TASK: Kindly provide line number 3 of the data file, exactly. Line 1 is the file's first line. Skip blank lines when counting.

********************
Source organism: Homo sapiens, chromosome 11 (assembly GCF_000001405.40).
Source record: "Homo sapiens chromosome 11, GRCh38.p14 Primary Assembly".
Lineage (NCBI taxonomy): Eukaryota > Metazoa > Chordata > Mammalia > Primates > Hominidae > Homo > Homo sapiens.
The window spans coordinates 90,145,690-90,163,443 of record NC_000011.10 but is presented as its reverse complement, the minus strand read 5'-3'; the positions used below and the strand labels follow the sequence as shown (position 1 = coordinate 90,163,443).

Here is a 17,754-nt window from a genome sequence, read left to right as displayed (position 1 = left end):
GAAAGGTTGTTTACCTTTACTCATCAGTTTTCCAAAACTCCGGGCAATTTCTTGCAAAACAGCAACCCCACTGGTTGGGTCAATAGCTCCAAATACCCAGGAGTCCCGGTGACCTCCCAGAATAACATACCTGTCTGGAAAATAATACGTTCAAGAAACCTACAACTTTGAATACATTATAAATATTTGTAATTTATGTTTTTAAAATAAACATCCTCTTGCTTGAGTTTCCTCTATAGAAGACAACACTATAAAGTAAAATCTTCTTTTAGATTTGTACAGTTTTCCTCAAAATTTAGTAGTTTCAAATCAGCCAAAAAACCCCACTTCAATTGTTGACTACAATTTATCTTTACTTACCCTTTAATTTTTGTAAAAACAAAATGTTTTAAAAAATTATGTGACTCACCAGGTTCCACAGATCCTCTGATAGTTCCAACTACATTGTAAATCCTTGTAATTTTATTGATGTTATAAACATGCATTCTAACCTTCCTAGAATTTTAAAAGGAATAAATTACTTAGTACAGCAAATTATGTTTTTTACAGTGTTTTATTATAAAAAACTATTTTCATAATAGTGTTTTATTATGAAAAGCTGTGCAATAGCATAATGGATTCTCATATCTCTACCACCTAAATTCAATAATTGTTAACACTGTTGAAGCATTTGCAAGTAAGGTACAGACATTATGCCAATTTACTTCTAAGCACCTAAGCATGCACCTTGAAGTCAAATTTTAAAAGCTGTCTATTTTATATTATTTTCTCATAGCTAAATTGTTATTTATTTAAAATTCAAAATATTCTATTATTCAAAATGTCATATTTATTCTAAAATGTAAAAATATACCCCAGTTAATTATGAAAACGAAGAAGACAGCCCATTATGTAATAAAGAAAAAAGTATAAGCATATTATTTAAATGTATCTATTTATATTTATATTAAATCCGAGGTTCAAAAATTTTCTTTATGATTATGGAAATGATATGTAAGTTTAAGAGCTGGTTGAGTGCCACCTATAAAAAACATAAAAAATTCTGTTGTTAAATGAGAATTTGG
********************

Lineage (NCBI taxonomy): Eukaryota > Metazoa > Chordata > Mammalia > Primates > Hominidae > Homo > Homo sapiens.